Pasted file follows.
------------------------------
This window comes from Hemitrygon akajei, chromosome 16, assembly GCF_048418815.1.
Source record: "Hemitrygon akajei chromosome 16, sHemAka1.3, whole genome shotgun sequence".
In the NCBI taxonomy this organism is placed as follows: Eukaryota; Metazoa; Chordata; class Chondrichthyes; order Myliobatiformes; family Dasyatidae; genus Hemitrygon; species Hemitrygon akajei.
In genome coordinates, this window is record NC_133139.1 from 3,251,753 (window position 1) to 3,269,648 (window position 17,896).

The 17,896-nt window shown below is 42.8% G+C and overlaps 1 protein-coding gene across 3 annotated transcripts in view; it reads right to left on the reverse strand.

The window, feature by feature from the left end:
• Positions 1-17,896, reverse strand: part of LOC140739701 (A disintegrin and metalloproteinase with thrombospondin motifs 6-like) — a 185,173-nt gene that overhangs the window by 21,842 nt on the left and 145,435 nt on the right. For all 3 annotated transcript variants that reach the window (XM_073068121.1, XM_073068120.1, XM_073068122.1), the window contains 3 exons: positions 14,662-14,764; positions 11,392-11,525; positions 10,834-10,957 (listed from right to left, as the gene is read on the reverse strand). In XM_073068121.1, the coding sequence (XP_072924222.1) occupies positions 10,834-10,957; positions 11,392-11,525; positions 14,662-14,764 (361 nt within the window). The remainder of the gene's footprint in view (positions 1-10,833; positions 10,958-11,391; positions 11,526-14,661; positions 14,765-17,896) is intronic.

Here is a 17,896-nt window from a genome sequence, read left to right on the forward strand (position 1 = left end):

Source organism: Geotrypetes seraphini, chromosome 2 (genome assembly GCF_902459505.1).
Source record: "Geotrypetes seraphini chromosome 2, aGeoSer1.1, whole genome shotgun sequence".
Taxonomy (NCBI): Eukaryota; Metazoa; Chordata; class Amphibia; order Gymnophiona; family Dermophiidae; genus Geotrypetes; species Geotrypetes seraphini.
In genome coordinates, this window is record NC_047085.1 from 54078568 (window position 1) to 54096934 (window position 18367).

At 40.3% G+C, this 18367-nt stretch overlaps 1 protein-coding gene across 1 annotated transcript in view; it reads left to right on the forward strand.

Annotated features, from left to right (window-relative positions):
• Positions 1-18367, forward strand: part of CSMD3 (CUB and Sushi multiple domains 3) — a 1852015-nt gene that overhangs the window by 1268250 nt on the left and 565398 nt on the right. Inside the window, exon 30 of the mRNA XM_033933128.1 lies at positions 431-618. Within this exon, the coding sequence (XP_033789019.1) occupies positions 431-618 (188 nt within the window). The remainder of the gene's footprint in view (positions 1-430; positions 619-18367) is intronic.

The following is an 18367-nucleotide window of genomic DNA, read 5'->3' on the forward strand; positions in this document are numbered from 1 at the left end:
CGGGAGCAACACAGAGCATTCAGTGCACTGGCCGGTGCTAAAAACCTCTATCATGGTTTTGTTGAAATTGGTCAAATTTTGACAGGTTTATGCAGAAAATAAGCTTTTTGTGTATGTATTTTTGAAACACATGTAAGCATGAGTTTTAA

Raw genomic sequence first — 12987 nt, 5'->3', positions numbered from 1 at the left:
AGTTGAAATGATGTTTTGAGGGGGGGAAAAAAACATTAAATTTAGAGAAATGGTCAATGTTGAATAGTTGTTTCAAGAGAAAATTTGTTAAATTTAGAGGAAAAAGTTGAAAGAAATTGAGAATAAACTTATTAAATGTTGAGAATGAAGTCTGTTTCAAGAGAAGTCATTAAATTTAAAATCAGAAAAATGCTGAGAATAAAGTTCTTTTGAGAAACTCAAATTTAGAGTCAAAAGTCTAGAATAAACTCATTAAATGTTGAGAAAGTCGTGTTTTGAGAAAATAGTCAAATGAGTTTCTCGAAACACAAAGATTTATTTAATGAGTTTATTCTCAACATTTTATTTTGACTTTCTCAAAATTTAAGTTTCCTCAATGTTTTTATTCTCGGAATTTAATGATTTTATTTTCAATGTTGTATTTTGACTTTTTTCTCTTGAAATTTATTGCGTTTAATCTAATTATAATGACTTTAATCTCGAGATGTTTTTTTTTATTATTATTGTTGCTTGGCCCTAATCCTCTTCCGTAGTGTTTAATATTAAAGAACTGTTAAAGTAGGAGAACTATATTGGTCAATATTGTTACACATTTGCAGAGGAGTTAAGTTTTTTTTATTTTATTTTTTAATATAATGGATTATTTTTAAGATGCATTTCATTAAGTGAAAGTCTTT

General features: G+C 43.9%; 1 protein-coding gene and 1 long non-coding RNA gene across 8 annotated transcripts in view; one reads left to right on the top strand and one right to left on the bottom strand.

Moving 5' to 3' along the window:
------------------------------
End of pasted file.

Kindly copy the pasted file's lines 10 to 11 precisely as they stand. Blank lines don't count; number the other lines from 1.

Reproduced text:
Source record: "Geotrypetes seraphini chromosome 2, aGeoSer1.1, whole genome shotgun sequence".
Taxonomy (NCBI): Eukaryota; Metazoa; Chordata; class Amphibia; order Gymnophiona; family Dermophiidae; genus Geotrypetes; species Geotrypetes seraphini.